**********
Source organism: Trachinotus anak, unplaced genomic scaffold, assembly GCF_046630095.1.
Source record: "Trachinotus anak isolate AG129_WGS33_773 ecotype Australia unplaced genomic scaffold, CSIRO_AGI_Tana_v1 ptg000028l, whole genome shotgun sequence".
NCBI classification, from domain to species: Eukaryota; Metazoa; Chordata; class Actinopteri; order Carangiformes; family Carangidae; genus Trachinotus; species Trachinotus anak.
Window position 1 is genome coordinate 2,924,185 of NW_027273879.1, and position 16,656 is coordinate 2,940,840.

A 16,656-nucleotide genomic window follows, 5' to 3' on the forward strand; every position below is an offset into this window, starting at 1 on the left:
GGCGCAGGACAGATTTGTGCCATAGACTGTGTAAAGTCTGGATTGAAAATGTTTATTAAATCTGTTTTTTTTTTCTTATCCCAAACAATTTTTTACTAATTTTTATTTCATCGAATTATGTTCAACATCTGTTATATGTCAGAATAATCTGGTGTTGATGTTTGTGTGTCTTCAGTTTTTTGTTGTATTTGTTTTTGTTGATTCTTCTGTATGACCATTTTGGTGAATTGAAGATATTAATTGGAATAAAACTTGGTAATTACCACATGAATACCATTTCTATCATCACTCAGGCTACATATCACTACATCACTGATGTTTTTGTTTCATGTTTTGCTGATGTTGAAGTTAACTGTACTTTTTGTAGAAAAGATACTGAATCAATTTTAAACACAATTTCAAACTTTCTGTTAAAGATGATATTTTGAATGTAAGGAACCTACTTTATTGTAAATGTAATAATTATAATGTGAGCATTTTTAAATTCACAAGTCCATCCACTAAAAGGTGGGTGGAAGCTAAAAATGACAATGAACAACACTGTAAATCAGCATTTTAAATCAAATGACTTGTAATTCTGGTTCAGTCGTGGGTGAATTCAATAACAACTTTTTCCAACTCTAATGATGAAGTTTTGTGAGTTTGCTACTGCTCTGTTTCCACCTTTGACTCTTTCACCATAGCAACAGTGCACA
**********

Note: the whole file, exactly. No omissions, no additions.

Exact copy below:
Source organism: Trachinotus anak, unplaced genomic scaffold, assembly GCF_046630095.1.
Source record: "Trachinotus anak isolate AG129_WGS33_773 ecotype Australia unplaced genomic scaffold, CSIRO_AGI_Tana_v1 ptg000028l, whole genome shotgun sequence".
NCBI classification, from domain to species: Eukaryota; Metazoa; Chordata; class Actinopteri; order Carangiformes; family Carangidae; genus Trachinotus; species Trachinotus anak.
Window position 1 is genome coordinate 2,924,185 of NW_027273879.1, and position 16,656 is coordinate 2,940,840.

A 16,656-nucleotide genomic window follows, 5' to 3' on the forward strand; every position below is an offset into this window, starting at 1 on the left:
GGCGCAGGACAGATTTGTGCCATAGACTGTGTAAAGTCTGGATTGAAAATGTTTATTAAATCTGTTTTTTTTTTCTTATCCCAAACAATTTTTTACTAATTTTTATTTCATCGAATTATGTTCAACATCTGTTATATGTCAGAATAATCTGGTGTTGATGTTTGTGTGTCTTCAGTTTTTTGTTGTATTTGTTTTTGTTGATTCTTCTGTATGACCATTTTGGTGAATTGAAGATATTAATTGGAATAAAACTTGGTAATTACCACATGAATACCATTTCTATCATCACTCAGGCTACATATCACTACATCACTGATGTTTTTGTTTCATGTTTTGCTGATGTTGAAGTTAACTGTACTTTTTGTAGAAAAGATACTGAATCAATTTTAAACACAATTTCAAACTTTCTGTTAAAGATGATATTTTGAATGTAAGGAACCTACTTTATTGTAAATGTAATAATTATAATGTGAGCATTTTTAAATTCACAAGTCCATCCACTAAAAGGTGGGTGGAAGCTAAAAATGACAATGAACAACACTGTAAATCAGCATTTTAAATCAAATGACTTGTAATTCTGGTTCAGTCGTGGGTGAATTCAATAACAACTTTTTCCAACTCTAATGATGAAGTTTTGTGAGTTTGCTACTGCTCTGTTTCCACCTTTGACTCTTTCACCATAGCAACAGTGCACA